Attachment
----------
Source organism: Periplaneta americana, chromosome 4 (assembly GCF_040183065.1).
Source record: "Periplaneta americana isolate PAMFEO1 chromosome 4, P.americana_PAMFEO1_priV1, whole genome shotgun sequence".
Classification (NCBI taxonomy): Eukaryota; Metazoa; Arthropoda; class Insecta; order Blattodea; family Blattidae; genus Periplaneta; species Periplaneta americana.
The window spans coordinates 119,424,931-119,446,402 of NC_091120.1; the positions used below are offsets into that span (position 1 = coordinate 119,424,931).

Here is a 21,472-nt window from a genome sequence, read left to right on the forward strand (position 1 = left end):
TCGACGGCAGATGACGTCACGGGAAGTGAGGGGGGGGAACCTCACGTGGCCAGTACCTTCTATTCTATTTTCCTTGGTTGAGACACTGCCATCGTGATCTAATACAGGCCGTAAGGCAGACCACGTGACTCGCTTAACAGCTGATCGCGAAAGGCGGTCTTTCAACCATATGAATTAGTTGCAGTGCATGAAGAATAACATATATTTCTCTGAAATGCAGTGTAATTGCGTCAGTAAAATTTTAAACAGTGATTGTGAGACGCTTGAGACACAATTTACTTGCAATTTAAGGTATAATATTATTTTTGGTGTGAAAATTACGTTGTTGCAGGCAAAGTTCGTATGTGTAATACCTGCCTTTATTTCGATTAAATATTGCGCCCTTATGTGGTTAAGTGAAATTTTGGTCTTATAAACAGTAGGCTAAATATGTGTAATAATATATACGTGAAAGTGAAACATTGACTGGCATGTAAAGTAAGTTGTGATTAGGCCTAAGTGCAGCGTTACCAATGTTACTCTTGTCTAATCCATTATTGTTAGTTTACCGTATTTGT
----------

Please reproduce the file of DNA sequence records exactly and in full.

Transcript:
Source organism: Periplaneta americana, chromosome 4 (assembly GCF_040183065.1).
Source record: "Periplaneta americana isolate PAMFEO1 chromosome 4, P.americana_PAMFEO1_priV1, whole genome shotgun sequence".
Classification (NCBI taxonomy): Eukaryota; Metazoa; Arthropoda; class Insecta; order Blattodea; family Blattidae; genus Periplaneta; species Periplaneta americana.
The window spans coordinates 119,424,931-119,446,402 of NC_091120.1; the positions used below are offsets into that span (position 1 = coordinate 119,424,931).

Here is a 21,472-nt window from a genome sequence, read left to right on the forward strand (position 1 = left end):
TCGACGGCAGATGACGTCACGGGAAGTGAGGGGGGGGAACCTCACGTGGCCAGTACCTTCTATTCTATTTTCCTTGGTTGAGACACTGCCATCGTGATCTAATACAGGCCGTAAGGCAGACCACGTGACTCGCTTAACAGCTGATCGCGAAAGGCGGTCTTTCAACCATATGAATTAGTTGCAGTGCATGAAGAATAACATATATTTCTCTGAAATGCAGTGTAATTGCGTCAGTAAAATTTTAAACAGTGATTGTGAGACGCTTGAGACACAATTTACTTGCAATTTAAGGTATAATATTATTTTTGGTGTGAAAATTACGTTGTTGCAGGCAAAGTTCGTATGTGTAATACCTGCCTTTATTTCGATTAAATATTGCGCCCTTATGTGGTTAAGTGAAATTTTGGTCTTATAAACAGTAGGCTAAATATGTGTAATAATATATACGTGAAAGTGAAACATTGACTGGCATGTAAAGTAAGTTGTGATTAGGCCTAAGTGCAGCGTTACCAATGTTACTCTTGTCTAATCCATTATTGTTAGTTTACCGTATTTGT